The following section of the show was "The Angels' Turn," based on "The Doxology (Old Hundredth)" from the 1551 edition of the Genevan Psalter, a Protestant Swiss hymnal. Loys (Louis) Bourgeois wrote the melody and in 1674, Thomas Ken penned the lyrics most known today, which begin with, "Praise God, from whom all blessings flow." The demons attempted to play the lovely chorale, but just couldn't bring themselves to be nice, falling into dissonance with chords quite out of character to the piece.
The demons formed a pitchfork drill formation and carried it away from the advancing angels, who had formed a giant set of angel wings while playing Frank Ticheli's 1998 rendition of the spiritual "Amazing Grace."
Both factions came together for the big climax before once again separating, and a demon member of the color guard lifted high an angel member as if tranquility had been achieved, but then unceremoniously tossed her to the ground.
Ticheli's "Angels in the Architecture" returned for "The Finale." The angels and demons began to mesh together in a single large arc, and as an angel with extended wings took center stage, the big arc morphed into an advancing company front, demonstrating that the demons were being won over to the side of virtue and spiritual enlightenment.
As a heroic rendition of "The Old Hundredth" was played, a bank of large church bells rung out a proclamation of victory over evil, as white banners like rays of the sun spread across the back of the field.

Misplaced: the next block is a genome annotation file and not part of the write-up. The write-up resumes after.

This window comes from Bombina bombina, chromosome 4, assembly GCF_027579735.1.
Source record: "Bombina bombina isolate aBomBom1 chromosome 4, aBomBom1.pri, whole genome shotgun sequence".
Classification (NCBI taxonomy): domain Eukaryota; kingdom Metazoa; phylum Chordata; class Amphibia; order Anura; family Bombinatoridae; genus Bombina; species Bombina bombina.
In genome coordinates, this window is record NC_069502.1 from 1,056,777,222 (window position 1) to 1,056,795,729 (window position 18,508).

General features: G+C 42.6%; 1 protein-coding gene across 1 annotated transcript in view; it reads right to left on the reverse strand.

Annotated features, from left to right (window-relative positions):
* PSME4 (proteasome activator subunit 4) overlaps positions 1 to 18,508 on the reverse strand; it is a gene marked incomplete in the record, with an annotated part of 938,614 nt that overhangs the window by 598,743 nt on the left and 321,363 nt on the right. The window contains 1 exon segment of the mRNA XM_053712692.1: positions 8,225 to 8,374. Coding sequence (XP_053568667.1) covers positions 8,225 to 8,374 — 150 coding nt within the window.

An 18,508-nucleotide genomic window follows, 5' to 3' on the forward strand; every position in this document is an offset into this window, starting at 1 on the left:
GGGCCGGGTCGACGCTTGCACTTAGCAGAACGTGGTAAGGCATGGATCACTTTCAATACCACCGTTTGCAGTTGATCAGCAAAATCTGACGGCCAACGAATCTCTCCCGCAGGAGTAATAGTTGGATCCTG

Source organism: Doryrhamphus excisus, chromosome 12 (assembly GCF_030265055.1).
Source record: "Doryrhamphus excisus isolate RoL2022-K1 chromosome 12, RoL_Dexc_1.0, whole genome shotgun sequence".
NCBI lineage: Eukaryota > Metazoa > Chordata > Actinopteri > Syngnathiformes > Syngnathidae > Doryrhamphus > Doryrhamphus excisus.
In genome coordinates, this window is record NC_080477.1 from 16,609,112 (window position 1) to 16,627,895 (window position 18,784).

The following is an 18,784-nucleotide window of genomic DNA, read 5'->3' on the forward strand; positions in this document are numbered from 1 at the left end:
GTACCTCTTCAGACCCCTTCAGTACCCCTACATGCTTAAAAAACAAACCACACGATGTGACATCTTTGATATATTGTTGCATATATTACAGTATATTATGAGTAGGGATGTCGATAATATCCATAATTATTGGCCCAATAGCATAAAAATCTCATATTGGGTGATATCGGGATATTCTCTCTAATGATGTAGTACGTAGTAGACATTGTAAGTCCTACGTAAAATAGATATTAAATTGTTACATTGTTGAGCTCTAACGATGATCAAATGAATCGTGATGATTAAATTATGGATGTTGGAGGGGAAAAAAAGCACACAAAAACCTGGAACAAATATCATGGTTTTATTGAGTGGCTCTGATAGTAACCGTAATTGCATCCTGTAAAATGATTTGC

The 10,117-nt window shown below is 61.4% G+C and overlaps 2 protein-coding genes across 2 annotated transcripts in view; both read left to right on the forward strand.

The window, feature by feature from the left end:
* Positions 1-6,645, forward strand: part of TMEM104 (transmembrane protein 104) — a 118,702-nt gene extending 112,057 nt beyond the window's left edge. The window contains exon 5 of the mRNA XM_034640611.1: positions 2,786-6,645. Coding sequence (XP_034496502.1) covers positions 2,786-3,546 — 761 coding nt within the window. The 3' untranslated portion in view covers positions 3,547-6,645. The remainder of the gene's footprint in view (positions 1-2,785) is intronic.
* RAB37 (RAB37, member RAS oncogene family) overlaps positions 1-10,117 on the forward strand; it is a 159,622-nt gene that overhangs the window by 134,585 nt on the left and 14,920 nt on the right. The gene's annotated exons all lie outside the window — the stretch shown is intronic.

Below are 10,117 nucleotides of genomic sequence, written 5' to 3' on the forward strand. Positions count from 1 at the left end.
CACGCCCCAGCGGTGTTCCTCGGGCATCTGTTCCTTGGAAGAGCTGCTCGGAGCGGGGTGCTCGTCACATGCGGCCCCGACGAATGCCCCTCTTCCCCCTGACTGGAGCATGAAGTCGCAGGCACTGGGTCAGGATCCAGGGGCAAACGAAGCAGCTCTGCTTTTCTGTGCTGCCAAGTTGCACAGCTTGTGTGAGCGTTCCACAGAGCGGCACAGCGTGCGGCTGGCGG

A dizzying array of drill evolutions flew by in rapid succession, ending with a final meshing of the angels and demons. The angels put their hands on the demons' shoulders, pushed the demons to the ground in submission to goodness, and raised their left index fingers to the heavens for the final loud chord. A single demon ended off in the far corner by himself, unrepentant and unsaved.
Earlier in the season, we were told the demons might occasionally win, but then something happened to change that possibility. According to Hopkins, people had experienced intense emotions while watching the show and would be devastated if the angels didn't win. One man came up to him in tears after a performance, admitted he was an atheist, but proclaimed he had an intangibly profound experience at the end of the show. And with the realization of how the show was affecting people, the angels never had to worry about coming in second place.
For this week only, you can save on the DVD or Blu-ray set that contains this complete Cadets performance, along with all finalists from the 2011 DCI World Championship.
Buy the 2011 World Championship DVD set.
Buy the 2011 World Championship Blu-ray set.
(Available this week only for 20% off. Regular price: $59.95 (DVD) or $79.95 (Blu-ray).)
Discount offer ends Monday, March 23, 2015.
Michael Boo was a member of the Cavaliers from 1975-1977. He has written about the drum corps activity for more than a quarter century and serves as a staff writer for various Drum Corps International projects. Boo has written for numerous other publications and has published an honors-winning book on the history of figure skating.
As an accomplished composer, Boo holds a bachelor's degree in music education and a master's degree in music theory and composition. He resides in Chesterton, Ind.